NFL America's Game: Green Bay Packers
In nine seasons as head coach of the Green Bay Packers, Vince Lombardi won five NFL championships. The last two came in 1966 and '67-the years of the first two Super Bowls. Nearly 30 years later, Mike Holmgren's Packers brought the Lombardi Trophy home again, and Green Bay was "Titletown" once more.
The '66 Packers were loaded with seasoned veterans like Bart Starr, Jerry Kramer, and Ray Nitschke. But Green Bay's victory in Super Bowl I owed much to an unlikely hero-a 34-year-old receiver named Max McGee, who had caught only four passes all season and had stayed out all night before the game. Lombardi's strategy was simple and predictable: here's the power sweep and the fly pattern-now try and stop us. It worked because Lombardi was relentless in his pursuit of perfection.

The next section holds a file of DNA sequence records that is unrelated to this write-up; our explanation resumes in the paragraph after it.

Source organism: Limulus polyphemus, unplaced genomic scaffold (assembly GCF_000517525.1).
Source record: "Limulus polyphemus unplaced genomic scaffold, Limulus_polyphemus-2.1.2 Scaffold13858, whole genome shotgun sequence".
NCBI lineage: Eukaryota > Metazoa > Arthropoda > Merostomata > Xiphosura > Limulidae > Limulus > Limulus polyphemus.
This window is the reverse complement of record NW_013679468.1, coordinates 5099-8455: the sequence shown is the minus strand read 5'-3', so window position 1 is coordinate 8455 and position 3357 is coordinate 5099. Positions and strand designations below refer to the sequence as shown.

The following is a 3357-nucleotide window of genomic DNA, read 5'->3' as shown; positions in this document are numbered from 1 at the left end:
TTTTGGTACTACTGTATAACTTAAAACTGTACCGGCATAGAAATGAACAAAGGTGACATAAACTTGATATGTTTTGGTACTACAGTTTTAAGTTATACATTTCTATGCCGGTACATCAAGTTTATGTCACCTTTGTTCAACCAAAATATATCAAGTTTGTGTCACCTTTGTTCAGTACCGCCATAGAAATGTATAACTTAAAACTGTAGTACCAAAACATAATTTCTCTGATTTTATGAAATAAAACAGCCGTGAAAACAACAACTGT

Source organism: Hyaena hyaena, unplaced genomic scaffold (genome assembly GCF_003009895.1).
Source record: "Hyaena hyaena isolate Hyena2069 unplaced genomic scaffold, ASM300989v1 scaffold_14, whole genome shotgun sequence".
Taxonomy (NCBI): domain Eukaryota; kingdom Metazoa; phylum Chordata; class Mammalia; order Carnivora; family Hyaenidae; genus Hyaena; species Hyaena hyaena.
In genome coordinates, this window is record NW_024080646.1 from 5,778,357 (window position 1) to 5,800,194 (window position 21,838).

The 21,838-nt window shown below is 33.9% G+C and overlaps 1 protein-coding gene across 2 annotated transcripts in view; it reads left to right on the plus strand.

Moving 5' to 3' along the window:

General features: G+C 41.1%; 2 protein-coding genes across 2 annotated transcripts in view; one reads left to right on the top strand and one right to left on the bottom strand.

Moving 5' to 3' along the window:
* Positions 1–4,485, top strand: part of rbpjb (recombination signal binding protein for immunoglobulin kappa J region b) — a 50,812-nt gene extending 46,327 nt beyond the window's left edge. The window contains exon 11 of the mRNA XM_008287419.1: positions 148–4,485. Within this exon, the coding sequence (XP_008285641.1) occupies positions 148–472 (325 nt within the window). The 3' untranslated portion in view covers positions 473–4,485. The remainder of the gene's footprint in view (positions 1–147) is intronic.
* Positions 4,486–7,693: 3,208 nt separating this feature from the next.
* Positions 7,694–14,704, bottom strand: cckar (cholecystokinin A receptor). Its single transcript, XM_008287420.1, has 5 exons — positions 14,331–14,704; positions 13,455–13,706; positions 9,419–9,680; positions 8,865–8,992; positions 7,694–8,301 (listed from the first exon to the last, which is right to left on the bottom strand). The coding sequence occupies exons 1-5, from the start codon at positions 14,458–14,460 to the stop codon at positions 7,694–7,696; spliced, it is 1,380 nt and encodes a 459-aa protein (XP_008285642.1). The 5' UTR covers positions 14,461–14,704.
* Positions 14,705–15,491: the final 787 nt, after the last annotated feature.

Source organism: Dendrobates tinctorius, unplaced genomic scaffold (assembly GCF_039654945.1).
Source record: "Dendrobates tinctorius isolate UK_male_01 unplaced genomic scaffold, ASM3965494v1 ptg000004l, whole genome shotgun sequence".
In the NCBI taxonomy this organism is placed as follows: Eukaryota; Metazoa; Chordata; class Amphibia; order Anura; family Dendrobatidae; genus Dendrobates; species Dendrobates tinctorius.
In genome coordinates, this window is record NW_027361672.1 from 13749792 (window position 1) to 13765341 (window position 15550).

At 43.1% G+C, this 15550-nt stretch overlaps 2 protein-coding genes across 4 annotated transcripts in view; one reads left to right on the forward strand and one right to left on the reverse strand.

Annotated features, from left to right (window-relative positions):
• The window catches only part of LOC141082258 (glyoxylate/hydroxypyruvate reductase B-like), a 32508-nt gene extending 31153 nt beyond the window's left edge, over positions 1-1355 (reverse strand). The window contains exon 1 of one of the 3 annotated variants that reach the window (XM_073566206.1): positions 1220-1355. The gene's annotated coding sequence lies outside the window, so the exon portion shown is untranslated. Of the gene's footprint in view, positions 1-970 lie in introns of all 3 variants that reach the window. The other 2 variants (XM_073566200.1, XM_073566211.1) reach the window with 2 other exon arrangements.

The Packers' epic run through the '67 post-season was the final proof of their-and Lombardi's-greatness. A victory over Dallas in the legendary "Ice Bowl" secured a third-straight NFL title. Then, in Lombardi's final game with the Packers, they crushed Oakland in Super Bowl II.
In the 1990s, head coach Mike Holmgren developed quarterback Brett Favre into an NFL MVP who could execute his west-coast offense in spectacular fashion.
Holmgren's work paid off in 1996, when Favre's offense tied a franchise record for wins and led the league in scoring on the way to the Super Bowl. All-Pro defensive end Reggie White spearheaded a defense that gave up the fewest points in the NFL that year. But it was return man Desmond Howard who made the greatest impact against New England in Super Bowl XXXI.
America's Game features exclusive interviews with Bart Starr, Bill Curry and Willie Davis (1966); with Jerry Kramer and Chuck Mercein (!967); and with Mike Holmgren, Brett Favre and Desmond Howard (1996). Join NFL Films as they tell the stories of the Packers' Super Bowl years and Titletown, U.S.A.